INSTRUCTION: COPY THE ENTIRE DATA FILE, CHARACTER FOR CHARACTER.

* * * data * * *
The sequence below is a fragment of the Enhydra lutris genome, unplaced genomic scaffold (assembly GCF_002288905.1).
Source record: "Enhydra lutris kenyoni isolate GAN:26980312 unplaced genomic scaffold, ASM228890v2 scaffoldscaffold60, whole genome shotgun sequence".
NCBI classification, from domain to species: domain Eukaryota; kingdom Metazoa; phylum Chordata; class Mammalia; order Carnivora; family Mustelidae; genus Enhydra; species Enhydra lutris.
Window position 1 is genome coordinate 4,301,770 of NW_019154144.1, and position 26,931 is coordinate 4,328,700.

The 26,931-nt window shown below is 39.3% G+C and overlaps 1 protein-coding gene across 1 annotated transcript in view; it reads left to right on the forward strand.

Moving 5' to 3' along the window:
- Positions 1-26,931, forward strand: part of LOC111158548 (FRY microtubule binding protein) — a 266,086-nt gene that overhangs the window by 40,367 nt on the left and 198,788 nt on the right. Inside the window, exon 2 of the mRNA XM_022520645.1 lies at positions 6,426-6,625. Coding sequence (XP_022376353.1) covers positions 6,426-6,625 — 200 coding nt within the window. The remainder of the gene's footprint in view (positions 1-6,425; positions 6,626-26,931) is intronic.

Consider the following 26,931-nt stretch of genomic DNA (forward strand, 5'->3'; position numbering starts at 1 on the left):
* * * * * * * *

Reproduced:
The sequence below is a fragment of the Enhydra lutris genome, unplaced genomic scaffold (assembly GCF_002288905.1).
Source record: "Enhydra lutris kenyoni isolate GAN:26980312 unplaced genomic scaffold, ASM228890v2 scaffoldscaffold60, whole genome shotgun sequence".
NCBI classification, from domain to species: domain Eukaryota; kingdom Metazoa; phylum Chordata; class Mammalia; order Carnivora; family Mustelidae; genus Enhydra; species Enhydra lutris.
Window position 1 is genome coordinate 4,301,770 of NW_019154144.1, and position 26,931 is coordinate 4,328,700.

The 26,931-nt window shown below is 39.3% G+C and overlaps 1 protein-coding gene across 1 annotated transcript in view; it reads left to right on the forward strand.

Moving 5' to 3' along the window:
- Positions 1-26,931, forward strand: part of LOC111158548 (FRY microtubule binding protein) — a 266,086-nt gene that overhangs the window by 40,367 nt on the left and 198,788 nt on the right. Inside the window, exon 2 of the mRNA XM_022520645.1 lies at positions 6,426-6,625. Coding sequence (XP_022376353.1) covers positions 6,426-6,625 — 200 coding nt within the window. The remainder of the gene's footprint in view (positions 1-6,425; positions 6,626-26,931) is intronic.

Consider the following 26,931-nt stretch of genomic DNA (forward strand, 5'->3'; position numbering starts at 1 on the left):